Quote Originally Posted by john:
    "I have two question about HSBC expat.

    1) It's based in Jersey, and my understanding is that in Jersey there is a tax on dividends.

    But if I live in HK I will pay taxes according to HK rules, right? For example if I buy shares of Link Reit I won't pay a tax on the dividend, if I buy UCITS I pay 15% taxes, etc.?

    Do I need to fill in a form to get back some of the taxes that I pay in Jersey (if these are more than I would pay in HK)?

    2) One can have an expat premier account with a salary of GBP 100,000 a year. But what if one takes a pay cut or stops working? Do they check yearly if you still have that salary, and if you no longer have it, they ask you to put in 50,000 or they charge the GBP 35 fee?"
    Quote Originally Posted by Kowloon:
    "I think you're a bit muddled there. Dividends are usually taxed at source. A US stock market ETF UCITS like IUSA will be subject to 15% witholding tax whether you hold it with HSBC Jersey or IB in Hong Kong. There won't be any extra tax applied in Jersey.

    Shares in Link will not be subject to witholding tax wherever you hold them, and FWIW I think HSBC expat only allows for US and UK sharedealing anyway. Likewise stocks or ETFs that are UK based like Shell or a FTSE 100 tracker will be paid without any witholding tax wherever you hold them.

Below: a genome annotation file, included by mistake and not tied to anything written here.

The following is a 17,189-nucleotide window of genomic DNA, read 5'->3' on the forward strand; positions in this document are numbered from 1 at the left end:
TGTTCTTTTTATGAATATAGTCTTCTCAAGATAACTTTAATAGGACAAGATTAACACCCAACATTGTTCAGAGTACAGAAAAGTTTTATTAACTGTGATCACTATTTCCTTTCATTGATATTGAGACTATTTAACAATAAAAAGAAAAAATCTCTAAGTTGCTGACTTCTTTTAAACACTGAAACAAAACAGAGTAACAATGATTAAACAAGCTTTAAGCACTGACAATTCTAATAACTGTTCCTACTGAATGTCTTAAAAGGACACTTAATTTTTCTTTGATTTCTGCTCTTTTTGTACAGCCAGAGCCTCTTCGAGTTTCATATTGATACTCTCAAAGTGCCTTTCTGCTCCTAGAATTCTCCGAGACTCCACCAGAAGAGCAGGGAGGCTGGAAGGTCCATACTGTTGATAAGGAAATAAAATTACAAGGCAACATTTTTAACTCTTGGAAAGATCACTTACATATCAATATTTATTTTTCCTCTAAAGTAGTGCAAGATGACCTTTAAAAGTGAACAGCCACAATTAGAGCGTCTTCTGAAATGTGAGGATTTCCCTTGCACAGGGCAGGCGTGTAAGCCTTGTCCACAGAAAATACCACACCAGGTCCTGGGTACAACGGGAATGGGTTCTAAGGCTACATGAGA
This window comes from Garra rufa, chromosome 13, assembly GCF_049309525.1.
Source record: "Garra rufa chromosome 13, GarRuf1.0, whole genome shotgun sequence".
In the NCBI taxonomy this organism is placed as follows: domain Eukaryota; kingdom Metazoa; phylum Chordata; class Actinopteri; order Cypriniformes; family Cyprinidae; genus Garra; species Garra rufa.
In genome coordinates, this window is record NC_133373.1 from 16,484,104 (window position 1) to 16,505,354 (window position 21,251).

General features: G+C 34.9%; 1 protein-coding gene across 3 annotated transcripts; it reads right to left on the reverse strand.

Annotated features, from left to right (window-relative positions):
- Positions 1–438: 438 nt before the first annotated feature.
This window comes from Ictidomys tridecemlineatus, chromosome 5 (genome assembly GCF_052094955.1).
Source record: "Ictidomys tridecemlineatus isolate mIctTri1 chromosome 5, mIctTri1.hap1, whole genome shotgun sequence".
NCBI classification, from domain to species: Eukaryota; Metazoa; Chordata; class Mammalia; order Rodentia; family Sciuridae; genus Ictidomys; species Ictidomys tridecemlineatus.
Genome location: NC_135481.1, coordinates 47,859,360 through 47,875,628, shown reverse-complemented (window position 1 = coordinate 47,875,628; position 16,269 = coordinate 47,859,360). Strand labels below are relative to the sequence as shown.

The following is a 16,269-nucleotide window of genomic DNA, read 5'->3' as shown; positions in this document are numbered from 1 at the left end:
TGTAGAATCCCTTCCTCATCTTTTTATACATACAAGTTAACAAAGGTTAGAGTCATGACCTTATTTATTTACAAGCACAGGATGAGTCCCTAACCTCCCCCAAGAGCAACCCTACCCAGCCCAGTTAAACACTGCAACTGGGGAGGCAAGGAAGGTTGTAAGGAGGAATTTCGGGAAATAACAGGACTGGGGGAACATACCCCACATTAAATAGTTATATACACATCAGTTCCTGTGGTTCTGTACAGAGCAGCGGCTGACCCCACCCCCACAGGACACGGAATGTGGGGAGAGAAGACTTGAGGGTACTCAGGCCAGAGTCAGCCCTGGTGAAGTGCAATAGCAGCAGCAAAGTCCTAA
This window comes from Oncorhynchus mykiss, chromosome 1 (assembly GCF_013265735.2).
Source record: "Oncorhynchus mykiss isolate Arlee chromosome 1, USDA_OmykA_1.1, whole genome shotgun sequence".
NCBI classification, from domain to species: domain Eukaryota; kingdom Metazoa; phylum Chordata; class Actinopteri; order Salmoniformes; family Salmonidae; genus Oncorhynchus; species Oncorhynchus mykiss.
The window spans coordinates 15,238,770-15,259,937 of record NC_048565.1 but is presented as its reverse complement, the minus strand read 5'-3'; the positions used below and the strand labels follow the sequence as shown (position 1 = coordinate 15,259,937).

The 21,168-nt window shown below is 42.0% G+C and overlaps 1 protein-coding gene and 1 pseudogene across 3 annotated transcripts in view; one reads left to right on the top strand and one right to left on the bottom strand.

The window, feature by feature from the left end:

US stocks and ETFs listed in the US like VOO and QQQ, or in HK like 3140, are subject to 30% witholding tax wherever you hold them."
    If you're opening a HSBC Expat account, then you should take tax advice from the relevant body/authorities where you are based. It's my understanding that you will pay tax on your investments as per the tax laws where you are resident. So a HK resident with a HSBC Expat account should not need to pay tax on capital gains or dividends, apart from dividend withholding tax deducted at source on stocks from certain countries.